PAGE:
. . . (b) Persons Eligible Under the Pilot Program as High School Graduates. Under the pilot program, a person shall be treated as having graduated from high school with a high school diploma for the purpose described in subsection (a) if

. . . (2) the person is a homeschool diploma recipient and provides a transcript demonstrating completion of high school to the military department involved under the pilot program.

(c) GED and Homeschool Diploma Recipients. For the purposes of this section

. . . (2) a person is a homeschool diploma recipient if the person has received a diploma for completing a program of education through the high school level at a homeschool, without regard to whether the homeschool is treated as a private school under the law of the State in which located.

Under this new law, homeschoolers seeking enlistment in one of the four branches of the military must provide a high school diploma, a high school transcript, pass the military aptitude test, and meet any physical and other eligibility requirements for recruitment applicable to all enlistees.

This means military recruiters must accept a homeschool diploma or transcript regardless of the teacher's relationship to the student. Furthermore, a transcript or diploma prepared by the parent, as well as a high school diploma or transcript issued by a non-accredited homeschool correspondence course, satisfies the law's intent. No additional educational documentation is required.

Homeschool students seeking to enlist in the any of the four armed forces cannot be rejected, as in the past, simply on the basis of not possessing an accredited high school diploma. (HSLDA will continue to assist any member families who have difficulty with local recruiters who may not understand the new law).

According to W.S. Sellman, Director of Accession Policy at the Pentagon, all that is necessary to demonstrate academic eligibility is for the homeschool graduate to produce a "letter from a parent with a list of completed coursework." This letter is significant, since the Director of Accession is in charge of the recruitment policy for each of the armed forces.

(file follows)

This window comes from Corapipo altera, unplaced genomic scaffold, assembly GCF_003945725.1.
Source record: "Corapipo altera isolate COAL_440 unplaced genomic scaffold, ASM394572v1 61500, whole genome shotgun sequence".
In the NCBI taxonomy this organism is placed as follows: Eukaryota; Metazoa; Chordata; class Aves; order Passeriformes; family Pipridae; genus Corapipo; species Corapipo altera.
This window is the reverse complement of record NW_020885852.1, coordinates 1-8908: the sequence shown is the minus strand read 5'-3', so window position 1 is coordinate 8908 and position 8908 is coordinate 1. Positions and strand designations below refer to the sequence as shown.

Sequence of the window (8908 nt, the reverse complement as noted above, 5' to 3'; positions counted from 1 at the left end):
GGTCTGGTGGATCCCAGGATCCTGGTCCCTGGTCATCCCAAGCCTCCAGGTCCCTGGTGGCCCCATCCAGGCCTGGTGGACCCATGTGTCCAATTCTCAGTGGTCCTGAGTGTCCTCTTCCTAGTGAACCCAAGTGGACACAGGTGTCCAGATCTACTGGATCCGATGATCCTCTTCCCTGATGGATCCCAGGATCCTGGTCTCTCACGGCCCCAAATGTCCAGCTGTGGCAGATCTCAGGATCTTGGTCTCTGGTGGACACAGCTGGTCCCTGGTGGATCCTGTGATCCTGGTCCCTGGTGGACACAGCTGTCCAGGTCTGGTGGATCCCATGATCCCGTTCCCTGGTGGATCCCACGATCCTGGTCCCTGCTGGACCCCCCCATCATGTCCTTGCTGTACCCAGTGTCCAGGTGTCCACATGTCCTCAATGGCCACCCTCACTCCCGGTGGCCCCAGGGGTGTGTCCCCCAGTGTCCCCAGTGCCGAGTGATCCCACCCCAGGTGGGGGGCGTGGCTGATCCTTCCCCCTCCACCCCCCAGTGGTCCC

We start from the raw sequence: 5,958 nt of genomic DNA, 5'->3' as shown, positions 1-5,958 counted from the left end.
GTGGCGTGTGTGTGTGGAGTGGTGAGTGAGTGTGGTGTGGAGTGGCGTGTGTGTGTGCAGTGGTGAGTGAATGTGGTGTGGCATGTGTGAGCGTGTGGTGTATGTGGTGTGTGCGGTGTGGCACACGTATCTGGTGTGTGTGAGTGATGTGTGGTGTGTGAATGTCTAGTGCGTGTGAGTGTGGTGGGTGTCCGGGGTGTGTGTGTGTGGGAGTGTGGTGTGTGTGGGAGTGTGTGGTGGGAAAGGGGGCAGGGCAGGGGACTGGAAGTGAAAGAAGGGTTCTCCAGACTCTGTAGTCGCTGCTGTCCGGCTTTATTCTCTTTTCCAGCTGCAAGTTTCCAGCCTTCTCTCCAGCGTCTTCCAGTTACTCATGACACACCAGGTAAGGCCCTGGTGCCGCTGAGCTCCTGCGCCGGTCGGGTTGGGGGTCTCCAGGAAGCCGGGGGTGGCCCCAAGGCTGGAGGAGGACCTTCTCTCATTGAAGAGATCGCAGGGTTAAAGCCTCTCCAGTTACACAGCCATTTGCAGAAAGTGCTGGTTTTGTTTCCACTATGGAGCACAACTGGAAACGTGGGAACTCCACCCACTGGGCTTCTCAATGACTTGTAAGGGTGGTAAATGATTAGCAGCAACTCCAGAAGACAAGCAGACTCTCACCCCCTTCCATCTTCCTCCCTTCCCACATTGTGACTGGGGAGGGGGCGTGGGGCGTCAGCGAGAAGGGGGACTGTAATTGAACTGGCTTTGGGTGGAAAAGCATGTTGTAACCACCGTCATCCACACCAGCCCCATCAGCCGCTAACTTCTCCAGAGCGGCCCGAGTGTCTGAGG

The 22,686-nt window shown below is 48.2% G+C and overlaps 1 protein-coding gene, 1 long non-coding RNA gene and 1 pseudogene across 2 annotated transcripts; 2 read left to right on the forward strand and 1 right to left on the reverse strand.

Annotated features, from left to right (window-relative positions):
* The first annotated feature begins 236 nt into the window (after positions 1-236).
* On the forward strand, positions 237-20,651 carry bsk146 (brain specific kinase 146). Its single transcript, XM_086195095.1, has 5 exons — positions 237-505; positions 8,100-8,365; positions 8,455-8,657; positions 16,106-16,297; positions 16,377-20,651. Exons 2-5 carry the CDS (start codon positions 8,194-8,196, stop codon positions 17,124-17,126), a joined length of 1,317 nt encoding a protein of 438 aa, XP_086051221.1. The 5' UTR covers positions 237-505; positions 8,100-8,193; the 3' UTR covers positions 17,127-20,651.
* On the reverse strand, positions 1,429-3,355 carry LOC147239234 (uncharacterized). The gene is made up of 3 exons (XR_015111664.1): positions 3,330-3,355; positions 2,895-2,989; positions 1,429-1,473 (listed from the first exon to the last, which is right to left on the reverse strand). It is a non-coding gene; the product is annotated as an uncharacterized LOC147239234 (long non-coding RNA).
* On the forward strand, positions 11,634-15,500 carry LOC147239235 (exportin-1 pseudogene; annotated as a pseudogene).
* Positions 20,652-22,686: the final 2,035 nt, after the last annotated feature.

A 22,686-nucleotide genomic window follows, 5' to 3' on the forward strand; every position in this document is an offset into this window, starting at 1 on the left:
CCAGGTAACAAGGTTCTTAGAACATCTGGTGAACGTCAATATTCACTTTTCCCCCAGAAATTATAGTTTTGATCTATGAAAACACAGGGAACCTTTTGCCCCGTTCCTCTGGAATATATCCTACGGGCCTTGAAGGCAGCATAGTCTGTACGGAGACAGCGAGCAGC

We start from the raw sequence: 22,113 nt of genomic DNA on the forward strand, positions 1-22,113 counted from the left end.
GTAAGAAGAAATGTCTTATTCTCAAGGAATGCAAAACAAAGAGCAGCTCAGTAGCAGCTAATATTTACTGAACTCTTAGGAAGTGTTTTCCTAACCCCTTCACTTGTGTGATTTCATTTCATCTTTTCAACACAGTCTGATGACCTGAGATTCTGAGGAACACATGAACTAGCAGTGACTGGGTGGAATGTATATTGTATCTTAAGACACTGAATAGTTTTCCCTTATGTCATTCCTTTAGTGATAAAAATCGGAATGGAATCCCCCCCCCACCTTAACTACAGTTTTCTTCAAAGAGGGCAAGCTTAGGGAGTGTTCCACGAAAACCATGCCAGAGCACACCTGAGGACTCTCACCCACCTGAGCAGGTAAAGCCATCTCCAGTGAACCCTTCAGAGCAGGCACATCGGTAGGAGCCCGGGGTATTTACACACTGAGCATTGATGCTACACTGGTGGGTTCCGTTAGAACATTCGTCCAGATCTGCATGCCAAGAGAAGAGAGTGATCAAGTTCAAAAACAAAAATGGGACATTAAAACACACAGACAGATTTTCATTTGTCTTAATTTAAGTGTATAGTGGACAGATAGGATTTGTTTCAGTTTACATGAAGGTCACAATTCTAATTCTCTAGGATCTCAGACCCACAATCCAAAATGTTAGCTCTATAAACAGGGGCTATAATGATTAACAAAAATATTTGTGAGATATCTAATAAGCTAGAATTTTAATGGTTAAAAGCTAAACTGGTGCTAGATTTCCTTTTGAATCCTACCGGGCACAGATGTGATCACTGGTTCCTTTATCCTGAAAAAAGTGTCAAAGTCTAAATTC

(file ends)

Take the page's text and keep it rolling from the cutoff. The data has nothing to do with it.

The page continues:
In response to the new federal law, the Army has announced, "Young men and women who gain their high school diploma through homeschooling can now receive the same Army benefits as those students who graduate from a traditional high school." Homeschool graduates can now receive an enlistment bonus of $12,000 for enlistment in certain military occupational specialties and up to $40,000 from the Army College Fund for college tuition.

The Navy wasted no time making a new policy. "Effective immediately, a person with a homeschool diploma will be classified as being in a Tier I status for enlistment purposes . . . A homeschool applicant can score 31 or greater on the ASVB\AFQT."

In fact, the Navy has reported that over 600 homeschool graduates have already been enlisted in the Navy since October 1998, compared to less than 100 homeschooled enlistees over the last three years! The pilot project is indeed working.

The other branches are also in the process of opening their doors. Brig. General Sutton, charged with leading the Air Force Recruiting Service, announced, "We want to reach out to homeschoolers and let them know they have a place in our nation's Air Force." They are now recognizing homeschoolers as high-school graduates. The Marines are expected to issue formal recruitment policy changes soon in light of the new law.

Homeschoolers, by the grace of God, now have the right to compete on equal footing with other high school graduates seeking entrance into the military.